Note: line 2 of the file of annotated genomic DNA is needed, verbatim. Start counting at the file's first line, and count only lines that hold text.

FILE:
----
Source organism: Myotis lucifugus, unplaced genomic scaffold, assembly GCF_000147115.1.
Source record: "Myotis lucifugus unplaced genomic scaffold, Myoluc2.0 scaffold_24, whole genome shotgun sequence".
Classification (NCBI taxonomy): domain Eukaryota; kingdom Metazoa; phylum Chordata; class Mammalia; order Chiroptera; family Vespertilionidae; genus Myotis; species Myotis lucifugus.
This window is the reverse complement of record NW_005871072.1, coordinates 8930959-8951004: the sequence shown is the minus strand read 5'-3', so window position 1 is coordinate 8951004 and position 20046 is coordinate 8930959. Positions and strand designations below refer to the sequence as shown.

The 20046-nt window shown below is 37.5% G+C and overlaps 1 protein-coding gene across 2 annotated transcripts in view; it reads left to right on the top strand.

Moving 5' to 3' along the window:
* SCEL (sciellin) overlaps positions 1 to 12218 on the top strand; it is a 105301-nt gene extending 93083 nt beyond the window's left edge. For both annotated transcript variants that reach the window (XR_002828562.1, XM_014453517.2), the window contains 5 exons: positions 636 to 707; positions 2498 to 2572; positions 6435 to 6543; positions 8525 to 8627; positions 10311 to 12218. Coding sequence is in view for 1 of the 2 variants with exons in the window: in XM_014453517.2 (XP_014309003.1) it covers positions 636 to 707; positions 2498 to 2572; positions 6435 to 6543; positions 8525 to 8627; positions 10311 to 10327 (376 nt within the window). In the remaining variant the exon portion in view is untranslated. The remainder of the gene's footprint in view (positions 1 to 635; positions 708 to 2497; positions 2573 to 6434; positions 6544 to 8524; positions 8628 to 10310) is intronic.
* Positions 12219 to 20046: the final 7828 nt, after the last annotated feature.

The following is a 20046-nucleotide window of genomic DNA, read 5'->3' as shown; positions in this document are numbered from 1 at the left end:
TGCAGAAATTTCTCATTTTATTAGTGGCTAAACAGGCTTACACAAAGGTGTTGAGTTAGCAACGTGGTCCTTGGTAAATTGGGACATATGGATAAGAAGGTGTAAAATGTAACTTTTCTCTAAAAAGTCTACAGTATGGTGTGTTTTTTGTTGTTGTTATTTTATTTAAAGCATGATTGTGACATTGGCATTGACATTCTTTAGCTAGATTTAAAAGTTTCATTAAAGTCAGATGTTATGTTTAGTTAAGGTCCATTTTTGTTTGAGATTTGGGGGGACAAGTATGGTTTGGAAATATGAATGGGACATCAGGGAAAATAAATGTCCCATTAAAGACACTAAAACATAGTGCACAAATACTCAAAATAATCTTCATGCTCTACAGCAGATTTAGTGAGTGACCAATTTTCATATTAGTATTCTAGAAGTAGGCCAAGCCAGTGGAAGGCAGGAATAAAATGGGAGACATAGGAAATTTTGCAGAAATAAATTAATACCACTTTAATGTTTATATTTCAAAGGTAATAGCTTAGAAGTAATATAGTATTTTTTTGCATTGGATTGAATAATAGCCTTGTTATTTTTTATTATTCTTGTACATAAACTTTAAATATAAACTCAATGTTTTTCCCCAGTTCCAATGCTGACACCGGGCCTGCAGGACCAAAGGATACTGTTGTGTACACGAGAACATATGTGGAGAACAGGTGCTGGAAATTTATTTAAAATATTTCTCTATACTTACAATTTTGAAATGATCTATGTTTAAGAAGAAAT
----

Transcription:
Source record: "Myotis lucifugus unplaced genomic scaffold, Myoluc2.0 scaffold_24, whole genome shotgun sequence".